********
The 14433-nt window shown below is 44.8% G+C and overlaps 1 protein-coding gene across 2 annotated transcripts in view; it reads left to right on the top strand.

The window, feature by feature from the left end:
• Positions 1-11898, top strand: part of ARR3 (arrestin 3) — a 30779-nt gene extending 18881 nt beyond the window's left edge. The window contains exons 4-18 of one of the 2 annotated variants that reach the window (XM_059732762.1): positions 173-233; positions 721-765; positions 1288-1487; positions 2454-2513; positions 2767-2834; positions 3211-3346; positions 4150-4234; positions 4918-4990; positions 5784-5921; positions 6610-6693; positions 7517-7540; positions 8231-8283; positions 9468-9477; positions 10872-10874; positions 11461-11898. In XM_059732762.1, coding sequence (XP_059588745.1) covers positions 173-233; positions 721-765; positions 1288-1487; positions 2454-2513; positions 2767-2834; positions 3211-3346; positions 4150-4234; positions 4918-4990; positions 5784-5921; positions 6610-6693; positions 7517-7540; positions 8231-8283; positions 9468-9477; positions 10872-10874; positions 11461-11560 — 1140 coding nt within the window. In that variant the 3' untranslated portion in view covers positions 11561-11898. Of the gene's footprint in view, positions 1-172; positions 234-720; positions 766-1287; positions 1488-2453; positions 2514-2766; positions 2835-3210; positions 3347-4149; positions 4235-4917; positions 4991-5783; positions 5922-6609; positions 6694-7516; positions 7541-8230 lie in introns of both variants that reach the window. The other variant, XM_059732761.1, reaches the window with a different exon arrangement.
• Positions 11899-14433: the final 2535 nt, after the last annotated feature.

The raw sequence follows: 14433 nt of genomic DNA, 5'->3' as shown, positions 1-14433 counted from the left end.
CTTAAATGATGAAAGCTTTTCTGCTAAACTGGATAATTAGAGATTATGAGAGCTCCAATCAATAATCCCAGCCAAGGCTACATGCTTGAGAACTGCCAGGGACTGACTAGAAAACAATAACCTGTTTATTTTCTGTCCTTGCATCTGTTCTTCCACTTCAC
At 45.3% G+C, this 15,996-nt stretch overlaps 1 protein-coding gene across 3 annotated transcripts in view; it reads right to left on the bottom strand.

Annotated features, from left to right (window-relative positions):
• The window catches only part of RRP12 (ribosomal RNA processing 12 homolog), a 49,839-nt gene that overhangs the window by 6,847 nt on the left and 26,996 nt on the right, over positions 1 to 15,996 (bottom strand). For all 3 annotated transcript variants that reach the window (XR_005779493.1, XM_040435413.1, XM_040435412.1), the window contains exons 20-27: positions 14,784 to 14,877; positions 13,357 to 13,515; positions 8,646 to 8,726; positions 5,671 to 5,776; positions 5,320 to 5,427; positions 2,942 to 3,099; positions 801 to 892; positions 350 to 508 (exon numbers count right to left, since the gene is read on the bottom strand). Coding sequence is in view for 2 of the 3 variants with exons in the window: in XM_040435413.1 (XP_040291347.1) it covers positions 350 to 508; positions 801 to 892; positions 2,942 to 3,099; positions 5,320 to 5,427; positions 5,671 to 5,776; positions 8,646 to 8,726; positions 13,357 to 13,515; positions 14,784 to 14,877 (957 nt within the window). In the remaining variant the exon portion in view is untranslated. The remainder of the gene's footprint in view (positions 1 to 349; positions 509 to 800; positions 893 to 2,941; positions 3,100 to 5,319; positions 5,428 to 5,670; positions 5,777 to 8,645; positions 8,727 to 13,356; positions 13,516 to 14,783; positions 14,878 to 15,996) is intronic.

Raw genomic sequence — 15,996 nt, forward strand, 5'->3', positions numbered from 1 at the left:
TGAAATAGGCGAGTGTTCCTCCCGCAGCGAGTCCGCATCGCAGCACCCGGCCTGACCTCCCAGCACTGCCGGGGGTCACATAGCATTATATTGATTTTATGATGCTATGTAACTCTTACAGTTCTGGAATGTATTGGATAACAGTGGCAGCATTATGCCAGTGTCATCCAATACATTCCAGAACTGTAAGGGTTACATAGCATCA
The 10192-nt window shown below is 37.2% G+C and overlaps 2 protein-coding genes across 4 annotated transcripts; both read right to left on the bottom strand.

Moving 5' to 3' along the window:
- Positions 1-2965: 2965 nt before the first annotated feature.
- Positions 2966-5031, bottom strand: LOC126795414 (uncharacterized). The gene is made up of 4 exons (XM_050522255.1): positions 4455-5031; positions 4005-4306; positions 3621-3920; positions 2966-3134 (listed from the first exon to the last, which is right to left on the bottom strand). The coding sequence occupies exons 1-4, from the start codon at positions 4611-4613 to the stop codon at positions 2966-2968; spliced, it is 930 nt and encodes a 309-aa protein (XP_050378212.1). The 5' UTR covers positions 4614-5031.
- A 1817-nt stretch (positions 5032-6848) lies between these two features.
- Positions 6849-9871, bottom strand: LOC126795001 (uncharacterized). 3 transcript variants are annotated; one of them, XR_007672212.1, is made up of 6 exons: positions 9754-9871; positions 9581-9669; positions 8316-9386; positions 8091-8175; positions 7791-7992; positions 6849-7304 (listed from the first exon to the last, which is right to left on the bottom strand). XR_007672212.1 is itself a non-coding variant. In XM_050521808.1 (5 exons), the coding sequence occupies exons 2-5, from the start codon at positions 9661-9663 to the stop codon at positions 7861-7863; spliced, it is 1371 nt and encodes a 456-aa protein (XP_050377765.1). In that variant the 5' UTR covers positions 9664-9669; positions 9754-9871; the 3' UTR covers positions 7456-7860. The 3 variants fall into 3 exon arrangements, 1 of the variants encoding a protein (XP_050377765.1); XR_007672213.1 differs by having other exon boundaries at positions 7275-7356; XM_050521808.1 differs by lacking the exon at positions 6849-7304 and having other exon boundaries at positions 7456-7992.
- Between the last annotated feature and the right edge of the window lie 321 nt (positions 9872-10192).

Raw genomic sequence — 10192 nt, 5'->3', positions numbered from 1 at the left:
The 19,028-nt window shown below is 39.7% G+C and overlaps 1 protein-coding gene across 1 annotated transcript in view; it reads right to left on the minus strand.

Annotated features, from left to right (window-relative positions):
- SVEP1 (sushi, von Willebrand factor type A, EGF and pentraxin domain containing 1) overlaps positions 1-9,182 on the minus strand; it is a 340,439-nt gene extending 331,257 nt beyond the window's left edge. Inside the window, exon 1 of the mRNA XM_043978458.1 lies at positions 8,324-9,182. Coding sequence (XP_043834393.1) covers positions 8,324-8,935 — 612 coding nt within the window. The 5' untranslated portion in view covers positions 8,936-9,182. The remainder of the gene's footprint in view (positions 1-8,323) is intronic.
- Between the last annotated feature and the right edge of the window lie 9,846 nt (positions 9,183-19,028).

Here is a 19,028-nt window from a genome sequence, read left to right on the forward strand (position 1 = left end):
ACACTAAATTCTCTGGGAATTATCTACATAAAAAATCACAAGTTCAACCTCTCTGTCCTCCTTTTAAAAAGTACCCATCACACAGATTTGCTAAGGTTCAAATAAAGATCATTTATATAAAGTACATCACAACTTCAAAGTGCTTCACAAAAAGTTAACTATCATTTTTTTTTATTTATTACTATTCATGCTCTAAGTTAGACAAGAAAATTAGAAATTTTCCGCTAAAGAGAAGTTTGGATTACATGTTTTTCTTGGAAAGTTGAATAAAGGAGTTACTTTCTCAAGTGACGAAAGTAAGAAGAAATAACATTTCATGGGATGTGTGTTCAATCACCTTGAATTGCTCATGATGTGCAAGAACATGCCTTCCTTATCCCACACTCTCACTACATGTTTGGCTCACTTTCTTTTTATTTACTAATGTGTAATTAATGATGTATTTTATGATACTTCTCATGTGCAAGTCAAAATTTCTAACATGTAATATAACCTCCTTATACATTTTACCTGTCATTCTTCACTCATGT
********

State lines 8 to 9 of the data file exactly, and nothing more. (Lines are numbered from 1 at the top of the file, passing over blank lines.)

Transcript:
Annotated features, from left to right (window-relative positions):
• The window catches only part of RRP12 (ribosomal RNA processing 12 homolog), a 49,839-nt gene that overhangs the window by 6,847 nt on the left and 26,996 nt on the right, over positions 1 to 15,996 (bottom strand). For all 3 annotated transcript variants that reach the window (XR_005779493.1, XM_040435413.1, XM_040435412.1), the window contains exons 20-27: positions 14,784 to 14,877; positions 13,357 to 13,515; positions 8,646 to 8,726; positions 5,671 to 5,776; positions 5,320 to 5,427; positions 2,942 to 3,099; positions 801 to 892; positions 350 to 508 (exon numbers count right to left, since the gene is read on the bottom strand). Coding sequence is in view for 2 of the 3 variants with exons in the window: in XM_040435413.1 (XP_040291347.1) it covers positions 350 to 508; positions 801 to 892; positions 2,942 to 3,099; positions 5,320 to 5,427; positions 5,671 to 5,776; positions 8,646 to 8,726; positions 13,357 to 13,515; positions 14,784 to 14,877 (957 nt within the window). In the remaining variant the exon portion in view is untranslated. The remainder of the gene's footprint in view (positions 1 to 349; positions 509 to 800; positions 893 to 2,941; positions 3,100 to 5,319; positions 5,428 to 5,670; positions 5,777 to 8,645; positions 8,727 to 13,356; positions 13,516 to 14,783; positions 14,878 to 15,996) is intronic.